Listening to the ever-awesome Runehammer talking about the value of beginner’s mindset in D&D. Having that awe and wonder, that sense of not expectations of oneself or the game, nothing to prove and that sense of immersion and gravity of the unknown. The chat is almost 2 hours, but it is absolutely worth it if you are looking for advanced DSM stuff.
Getting people in the beginner’s mindset is one of the key challenges of the Professional Workshop Facilitator and there are books and methodologies on the topic.
While I am not a fulltime Workshop Facilitator, I have facilitated workshops professionally and have trained in various methodologies (including my favourite that involves LEGO believe it or not).
So here are three tips I am going to attempt to transfer to DMing.
1. Change the environment
When we, as human beings, enter some place unfamiliar, our brain switch to a different mode because we need to learn everything we see and catalogue it in our brain. As such, we are more switched on.
- Change where you play. Instead of playing at home, play at a function room in a pub or similar, change it to a park… or simply move from the living room table to the sofas.
- Change the setting for individual games – rather than play the session the Players expected to find, come up with a story of why the characters find themselves in a shared dream having to solve a way to to get back. Maybe a Beholder brought them to a dream world to solve a problem it can’t solve by itself.
- Use ambience once in a while. If you don’t use music, do it. If you normally use miniatures, don’t. Wear a costume (or require players to do so). Handout props, etc
This brings back a sense of discovery.
2. Change the parameters
When we get too familiar with our “truth”, we tend to rely to much on it. How can you remove or change something the players rely on? Yes, I know you will get people warning against this, but remember we are talking advanced DM stuff here, so it can be done it through through (I doing it in our current campaign as we speak)
- Remove core assets from the players. How about a Wizard with no spell slots? A blinded Fighter maybe? A Barbarian who has lost her Rage? A Rogue whose hands are suddenly shaking?
- What about body switch? Suddenly the characters see themselves through the eyes of the goblins they were fighting moments ago. Or just mix up characters between players.
- Introduce mechanics you haven’t used before. Oh… we need torches? I need spell ingredients? What do you mean we don’t understand the Orc.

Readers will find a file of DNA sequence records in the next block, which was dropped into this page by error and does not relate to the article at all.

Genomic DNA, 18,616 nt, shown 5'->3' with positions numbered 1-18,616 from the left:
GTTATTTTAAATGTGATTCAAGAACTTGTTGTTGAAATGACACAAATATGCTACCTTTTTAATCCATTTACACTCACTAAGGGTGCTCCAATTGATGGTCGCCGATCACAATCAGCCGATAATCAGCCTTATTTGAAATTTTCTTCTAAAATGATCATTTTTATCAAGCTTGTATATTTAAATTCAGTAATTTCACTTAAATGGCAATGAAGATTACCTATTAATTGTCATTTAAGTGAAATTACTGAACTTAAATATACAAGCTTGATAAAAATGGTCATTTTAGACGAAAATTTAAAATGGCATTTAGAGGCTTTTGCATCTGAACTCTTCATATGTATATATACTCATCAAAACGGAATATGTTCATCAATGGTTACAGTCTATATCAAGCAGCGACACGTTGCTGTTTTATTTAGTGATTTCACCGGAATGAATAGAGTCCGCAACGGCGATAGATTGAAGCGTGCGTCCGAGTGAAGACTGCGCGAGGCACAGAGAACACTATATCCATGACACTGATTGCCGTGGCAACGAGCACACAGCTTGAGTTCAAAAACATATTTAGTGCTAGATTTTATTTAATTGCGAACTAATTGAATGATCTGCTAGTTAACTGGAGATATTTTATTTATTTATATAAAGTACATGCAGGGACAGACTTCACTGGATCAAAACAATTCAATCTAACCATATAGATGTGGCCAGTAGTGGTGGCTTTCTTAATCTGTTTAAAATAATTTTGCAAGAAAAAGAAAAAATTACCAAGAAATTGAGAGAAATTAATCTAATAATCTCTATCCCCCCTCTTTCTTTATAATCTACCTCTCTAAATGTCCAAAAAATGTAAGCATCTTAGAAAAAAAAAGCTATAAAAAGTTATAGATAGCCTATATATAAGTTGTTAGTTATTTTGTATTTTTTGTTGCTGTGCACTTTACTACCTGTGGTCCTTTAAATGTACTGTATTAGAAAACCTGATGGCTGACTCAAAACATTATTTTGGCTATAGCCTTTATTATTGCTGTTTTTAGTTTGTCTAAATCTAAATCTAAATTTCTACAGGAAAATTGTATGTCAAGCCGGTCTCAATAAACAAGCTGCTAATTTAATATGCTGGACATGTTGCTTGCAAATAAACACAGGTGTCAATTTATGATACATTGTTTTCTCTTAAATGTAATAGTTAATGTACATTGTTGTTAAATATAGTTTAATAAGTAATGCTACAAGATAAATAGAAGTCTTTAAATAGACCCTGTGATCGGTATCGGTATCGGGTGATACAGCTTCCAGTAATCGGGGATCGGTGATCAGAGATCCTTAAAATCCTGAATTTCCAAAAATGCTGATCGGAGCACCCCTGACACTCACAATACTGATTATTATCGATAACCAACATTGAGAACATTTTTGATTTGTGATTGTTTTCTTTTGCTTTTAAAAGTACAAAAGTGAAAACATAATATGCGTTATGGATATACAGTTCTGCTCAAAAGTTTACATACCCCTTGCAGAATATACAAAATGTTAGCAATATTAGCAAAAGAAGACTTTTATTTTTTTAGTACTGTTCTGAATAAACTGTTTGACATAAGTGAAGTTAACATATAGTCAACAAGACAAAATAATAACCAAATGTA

- The oneshot that matters. Play a oneshot, or let one of your players DM one. But when the regular game gets back on, the events from the oneshot has changed the main game.
- Introduce The Grim Reaper. My favourite session from the last three years of play, was our total parry kill. Once our players had settled on the idea they were dead, I brought the whole thing back to one last boss fight with Death himself. What a fantastic encounter… in fact, a smaller version of this is just to remove Death Saves.
This brings back a sense of awe and gravity.
3. Change the group dynamics
As with all groups of people, we are fall into individual roles when in a group of people. Change this group dynamic.
- Bring in the kids! If you have players with children, play some games with the children as guest stars. Now that will change the group dynamics!
- Guest players. Guest players in general are interesting unknown to throw in the game.
- Guest DM. This could be one of the players who want to give DMing a try. Sandbox campaigns are best for this, but where there’s a will there’s a way. This can also be a player who is no longer playing, for example if they moved. Dial them in via Zoom for a game or two.
- Guest Boss Monster. Invite a guest DM to come in only to run the boss monster! think about it: How would your last boss monster have been different if somebody else ran it? I have not tried this option myself, and I understand this is a high risk option because this is lethal, nevertheless, I think this is a fascinating idea.
- Split the party. Split the party in such a fundamental way that next game will be with player 1 and 2, the following game with player 3,4 and 5. Only do this for a couple of game max, but it gives a lot of energy and discussion once everybody is together again.
This breaks the established roles of the group and brings back freedom.